Found on BuzzFeed and written by Anna Borges, this is too cute not to share.
1. Make your bed every day.
It’s basically the simplest way to instantly feel like you have your shit together.
2. Check your people-pleasing tendencies at the door.
Being an accommodating, nice person = good. Worrying about people liking you and not stepping on any toes at the expense of your own happiness and desires = not good. You can’t please everyone — embrace that that’s 100% OK this year.
3. Pick up a hobby that’s only purpose is to make you feel good.
Not a hobby that will look good on your college apps or your résumé. Not something you’re eh about but that you think will make you a more well-rounded person. Literally just something you find fulfilling or relaxing or cool.
4. Budget for little indulgences that make you feel better every month.
Candles, tea, massages, new music, bubble bath, whatever — make it a non-negotiable part of your budget to remind yourself that taking care of yourself is a priority.
5. Commit to less negative self talk.
Everyone has negative thoughts about themselves sometimes — but you can catch those negative thoughts, recognize them as untrue, and replace them with positive ones. This 12-day Love Yourself challenge is a good place to start getting in the right mindset.
6. Put a small memory in a jar every day.
7. Distance yourself from — or end — relationships that drain you more than they energize you.
You deserve to be surrounded by people who pump you up and make you feel good, so if a relationship is toxic, exhausting, or even just bumming you out, you don’t need it.
8. Cut “should” from your vocabulary.
The new year is a time where you inevitably take stock of your life and how you’re doing — and you probably wind up thinking things like, “I should be healthier, I should be nicer, I should…” etc., etc.
“It’s like this big, judgmental finger wagging at yourself,” clinical psychologist Elizabeth Lombardo, Ph.D., previously told BuzzFeed Life. “It causes us to engage in behaviors that are completely against what we want. Instead, replace ‘should’ with ‘I would like.’” Check it out: I would like to be healthier. I would like to stop spending so much time on my phone. I would like to go to bed at a decent-ish hour…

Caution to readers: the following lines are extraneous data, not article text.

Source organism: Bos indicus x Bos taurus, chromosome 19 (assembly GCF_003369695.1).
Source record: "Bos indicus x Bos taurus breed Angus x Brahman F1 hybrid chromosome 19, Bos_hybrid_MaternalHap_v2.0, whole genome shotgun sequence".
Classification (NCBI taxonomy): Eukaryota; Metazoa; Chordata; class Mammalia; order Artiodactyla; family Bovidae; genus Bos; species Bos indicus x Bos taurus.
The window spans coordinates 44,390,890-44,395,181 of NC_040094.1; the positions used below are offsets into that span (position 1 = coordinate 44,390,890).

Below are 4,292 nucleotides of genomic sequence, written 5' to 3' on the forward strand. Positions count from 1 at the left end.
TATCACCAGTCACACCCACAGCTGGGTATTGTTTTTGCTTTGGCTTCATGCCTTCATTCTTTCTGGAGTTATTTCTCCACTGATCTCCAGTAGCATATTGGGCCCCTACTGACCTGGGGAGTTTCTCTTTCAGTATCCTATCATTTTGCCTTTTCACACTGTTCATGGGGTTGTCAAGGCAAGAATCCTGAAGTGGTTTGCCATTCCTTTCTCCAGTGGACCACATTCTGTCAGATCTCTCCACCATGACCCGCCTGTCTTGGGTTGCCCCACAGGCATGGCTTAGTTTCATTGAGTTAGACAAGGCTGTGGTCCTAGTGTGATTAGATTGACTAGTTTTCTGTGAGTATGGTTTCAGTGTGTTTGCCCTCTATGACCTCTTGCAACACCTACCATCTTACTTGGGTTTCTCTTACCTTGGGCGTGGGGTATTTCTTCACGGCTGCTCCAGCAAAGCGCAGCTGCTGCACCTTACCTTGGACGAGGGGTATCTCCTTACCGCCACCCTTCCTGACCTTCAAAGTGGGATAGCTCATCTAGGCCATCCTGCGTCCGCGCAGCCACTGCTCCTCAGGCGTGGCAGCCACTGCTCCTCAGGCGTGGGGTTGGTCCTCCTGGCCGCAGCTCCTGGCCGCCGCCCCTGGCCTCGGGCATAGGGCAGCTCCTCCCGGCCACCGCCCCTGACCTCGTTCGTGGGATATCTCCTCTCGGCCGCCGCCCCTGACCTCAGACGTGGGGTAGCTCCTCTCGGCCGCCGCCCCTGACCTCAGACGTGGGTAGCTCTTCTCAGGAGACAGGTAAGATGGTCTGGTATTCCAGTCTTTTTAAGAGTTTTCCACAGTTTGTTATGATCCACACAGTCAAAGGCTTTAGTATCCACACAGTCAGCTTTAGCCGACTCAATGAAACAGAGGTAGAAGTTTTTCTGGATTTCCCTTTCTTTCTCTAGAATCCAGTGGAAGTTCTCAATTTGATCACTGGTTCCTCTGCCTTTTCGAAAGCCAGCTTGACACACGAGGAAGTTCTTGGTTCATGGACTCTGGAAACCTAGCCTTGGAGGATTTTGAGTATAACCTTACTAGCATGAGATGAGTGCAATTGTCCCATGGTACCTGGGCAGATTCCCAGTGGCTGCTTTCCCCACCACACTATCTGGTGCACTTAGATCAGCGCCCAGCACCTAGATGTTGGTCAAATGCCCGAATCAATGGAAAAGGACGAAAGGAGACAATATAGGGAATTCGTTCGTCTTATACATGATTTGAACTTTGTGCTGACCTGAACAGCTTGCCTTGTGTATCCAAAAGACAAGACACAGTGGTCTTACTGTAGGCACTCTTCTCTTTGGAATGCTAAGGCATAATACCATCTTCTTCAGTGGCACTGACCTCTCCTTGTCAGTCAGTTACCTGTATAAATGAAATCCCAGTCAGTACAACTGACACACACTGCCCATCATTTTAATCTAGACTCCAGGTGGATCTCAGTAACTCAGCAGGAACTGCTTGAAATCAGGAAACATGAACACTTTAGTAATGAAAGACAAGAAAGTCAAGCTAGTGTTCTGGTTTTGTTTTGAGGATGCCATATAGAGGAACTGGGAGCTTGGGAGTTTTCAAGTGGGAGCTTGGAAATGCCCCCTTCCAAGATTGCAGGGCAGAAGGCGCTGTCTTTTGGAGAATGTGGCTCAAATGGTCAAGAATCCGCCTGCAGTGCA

9. Treat yourself like your best friend.
10. Find a therapist you really, really like.
Anyone can benefit from therapy, so whether you’re already seeing a therapist that you’re lukewarm about or want to start therapy for the first time, make the first step to find one that you really click with. If you don’t know where to start, check out this beginner’s guide to starting therapy.
11. Say “no” more — without explaining yourself.
12. Complain less.
13. Treat emotional pain like physical pain.
If you need a mental health day, take one. If you find getting out of bed getting more and more difficult, go to the doctor. Don’t brush something off because it’s not an obvious injury.
14. Get enough sleep.
What does sleep have to do with mental health? Pretty much everything. Lack of sleep can seriously magnify feelings of unhappiness or depression and anxiety — so treat your body right. Your mind will thank you.
15. Take up journaling.
16. Compare yourself to others less.
17. Spend more alone time with yourself.
Carve out time once a week or month to date yourself. Take yourself out to dinner and a movie or go exploring around your city. Learn to be comfortable spending time alone. Learn to love your own company.
18. Start every day by reminding yourself of one positive thing about your life.
We tend to hold on to negative thoughts a lot stronger than positive ones, so expressing gratitude before you get out of bed in the morning is a small, effective way to get on the right path and to connect with happier thoughts.
19. Cut back on social media.
20. Decorate your space so you’re surrounded by inspiring things.
21. Do more things that make you a little anxious.
It might feel good in the moment to avoid situations that make you uncomfortable, but the more you avoid something, the worse your anxiety about it gets, clinical psychologist Jennifer Taitz, Psy.D., previously told BuzzFeed Life. Challenge yourself by putting yourself in those situations that excite and scare you a little bit — the more you do, the easier it’ll become.
22. Share what you’re going through with friends.